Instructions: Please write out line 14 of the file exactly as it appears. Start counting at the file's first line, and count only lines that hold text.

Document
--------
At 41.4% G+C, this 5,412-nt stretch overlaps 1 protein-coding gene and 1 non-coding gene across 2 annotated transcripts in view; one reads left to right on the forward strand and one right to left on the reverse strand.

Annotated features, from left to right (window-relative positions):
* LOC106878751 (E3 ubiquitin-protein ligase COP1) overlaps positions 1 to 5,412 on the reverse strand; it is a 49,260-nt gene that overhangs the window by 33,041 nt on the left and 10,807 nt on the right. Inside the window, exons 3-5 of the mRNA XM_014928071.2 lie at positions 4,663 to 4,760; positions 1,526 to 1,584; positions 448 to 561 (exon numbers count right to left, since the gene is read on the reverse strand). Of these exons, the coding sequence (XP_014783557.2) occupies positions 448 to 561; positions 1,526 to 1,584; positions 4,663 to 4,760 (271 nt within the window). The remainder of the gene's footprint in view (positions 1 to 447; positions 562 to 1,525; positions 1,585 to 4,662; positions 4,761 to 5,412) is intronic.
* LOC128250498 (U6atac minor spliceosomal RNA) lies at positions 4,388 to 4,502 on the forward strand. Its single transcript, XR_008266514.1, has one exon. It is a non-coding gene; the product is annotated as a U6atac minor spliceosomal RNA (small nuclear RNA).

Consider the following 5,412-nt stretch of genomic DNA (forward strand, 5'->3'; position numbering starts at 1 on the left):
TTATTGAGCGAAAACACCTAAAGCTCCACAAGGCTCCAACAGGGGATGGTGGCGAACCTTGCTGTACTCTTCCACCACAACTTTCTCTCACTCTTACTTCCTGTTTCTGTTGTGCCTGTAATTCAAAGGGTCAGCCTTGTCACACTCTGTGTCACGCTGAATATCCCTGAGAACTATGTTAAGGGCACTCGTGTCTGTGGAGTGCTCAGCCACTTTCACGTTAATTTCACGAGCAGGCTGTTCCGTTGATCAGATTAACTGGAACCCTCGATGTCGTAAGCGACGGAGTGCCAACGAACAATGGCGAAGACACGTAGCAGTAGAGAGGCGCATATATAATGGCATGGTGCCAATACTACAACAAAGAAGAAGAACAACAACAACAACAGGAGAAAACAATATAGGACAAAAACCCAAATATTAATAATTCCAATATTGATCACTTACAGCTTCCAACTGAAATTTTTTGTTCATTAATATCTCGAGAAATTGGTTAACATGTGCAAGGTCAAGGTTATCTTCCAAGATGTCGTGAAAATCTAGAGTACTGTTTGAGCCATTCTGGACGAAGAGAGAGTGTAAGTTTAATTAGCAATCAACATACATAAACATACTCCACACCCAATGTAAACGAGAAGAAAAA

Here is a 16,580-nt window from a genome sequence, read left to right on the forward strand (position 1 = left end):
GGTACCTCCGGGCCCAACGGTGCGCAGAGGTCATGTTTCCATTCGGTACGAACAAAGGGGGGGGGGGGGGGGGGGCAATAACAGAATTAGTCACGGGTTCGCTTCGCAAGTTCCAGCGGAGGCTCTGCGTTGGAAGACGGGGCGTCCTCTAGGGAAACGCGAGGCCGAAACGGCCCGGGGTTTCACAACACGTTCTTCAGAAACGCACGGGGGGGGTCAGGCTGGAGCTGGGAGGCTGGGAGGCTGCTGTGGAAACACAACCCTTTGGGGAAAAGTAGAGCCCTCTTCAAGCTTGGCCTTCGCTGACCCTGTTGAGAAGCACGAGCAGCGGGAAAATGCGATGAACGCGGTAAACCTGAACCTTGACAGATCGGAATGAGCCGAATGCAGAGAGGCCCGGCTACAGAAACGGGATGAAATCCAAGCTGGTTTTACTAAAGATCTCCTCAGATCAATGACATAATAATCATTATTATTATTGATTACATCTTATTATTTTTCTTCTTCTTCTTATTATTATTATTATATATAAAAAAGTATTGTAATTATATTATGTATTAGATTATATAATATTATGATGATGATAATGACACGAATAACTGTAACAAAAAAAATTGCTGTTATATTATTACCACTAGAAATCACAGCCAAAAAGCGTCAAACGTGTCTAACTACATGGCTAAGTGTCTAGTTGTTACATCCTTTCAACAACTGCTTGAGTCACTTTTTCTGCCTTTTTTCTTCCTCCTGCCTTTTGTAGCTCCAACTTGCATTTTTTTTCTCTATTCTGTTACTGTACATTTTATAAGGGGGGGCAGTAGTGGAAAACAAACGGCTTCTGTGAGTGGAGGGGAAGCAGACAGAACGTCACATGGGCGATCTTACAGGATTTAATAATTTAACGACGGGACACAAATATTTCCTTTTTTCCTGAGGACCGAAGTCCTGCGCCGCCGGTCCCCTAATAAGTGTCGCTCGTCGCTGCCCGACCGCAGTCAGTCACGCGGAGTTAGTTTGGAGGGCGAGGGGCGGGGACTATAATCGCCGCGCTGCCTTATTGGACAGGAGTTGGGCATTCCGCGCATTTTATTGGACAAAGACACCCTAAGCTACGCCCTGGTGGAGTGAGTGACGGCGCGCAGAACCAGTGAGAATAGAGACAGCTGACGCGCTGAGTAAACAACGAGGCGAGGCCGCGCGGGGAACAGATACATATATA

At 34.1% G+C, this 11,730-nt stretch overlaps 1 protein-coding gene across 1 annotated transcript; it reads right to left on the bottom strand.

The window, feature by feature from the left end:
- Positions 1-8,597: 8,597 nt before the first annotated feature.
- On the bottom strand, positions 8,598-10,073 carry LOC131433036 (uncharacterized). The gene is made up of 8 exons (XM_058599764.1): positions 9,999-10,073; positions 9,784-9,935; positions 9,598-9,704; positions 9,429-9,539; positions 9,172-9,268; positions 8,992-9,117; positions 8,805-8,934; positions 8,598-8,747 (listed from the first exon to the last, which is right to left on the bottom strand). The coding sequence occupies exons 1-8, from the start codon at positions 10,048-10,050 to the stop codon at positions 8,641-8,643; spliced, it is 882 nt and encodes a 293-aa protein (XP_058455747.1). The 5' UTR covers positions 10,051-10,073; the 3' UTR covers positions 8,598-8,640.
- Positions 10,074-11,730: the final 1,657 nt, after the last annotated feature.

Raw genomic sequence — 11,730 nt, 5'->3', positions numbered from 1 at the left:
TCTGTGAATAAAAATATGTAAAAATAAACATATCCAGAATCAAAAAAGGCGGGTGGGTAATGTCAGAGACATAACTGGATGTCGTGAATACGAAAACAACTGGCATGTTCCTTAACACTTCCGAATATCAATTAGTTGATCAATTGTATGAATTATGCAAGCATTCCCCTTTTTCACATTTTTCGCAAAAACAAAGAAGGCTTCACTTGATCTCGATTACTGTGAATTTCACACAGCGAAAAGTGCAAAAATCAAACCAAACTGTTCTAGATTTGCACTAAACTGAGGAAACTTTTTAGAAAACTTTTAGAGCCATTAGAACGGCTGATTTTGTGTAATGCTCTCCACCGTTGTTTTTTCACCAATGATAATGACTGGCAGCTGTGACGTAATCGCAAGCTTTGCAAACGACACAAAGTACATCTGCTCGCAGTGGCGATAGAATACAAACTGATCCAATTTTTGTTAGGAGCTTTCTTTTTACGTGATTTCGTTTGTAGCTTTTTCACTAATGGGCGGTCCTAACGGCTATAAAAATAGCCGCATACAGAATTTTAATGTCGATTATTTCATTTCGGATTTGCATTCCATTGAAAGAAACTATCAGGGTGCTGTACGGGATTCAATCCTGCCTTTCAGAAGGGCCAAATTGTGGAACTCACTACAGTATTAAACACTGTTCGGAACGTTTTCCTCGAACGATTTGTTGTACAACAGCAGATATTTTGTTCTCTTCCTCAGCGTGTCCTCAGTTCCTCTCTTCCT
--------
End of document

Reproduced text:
Raw genomic sequence — 11,730 nt, 5'->3', positions numbered from 1 at the left: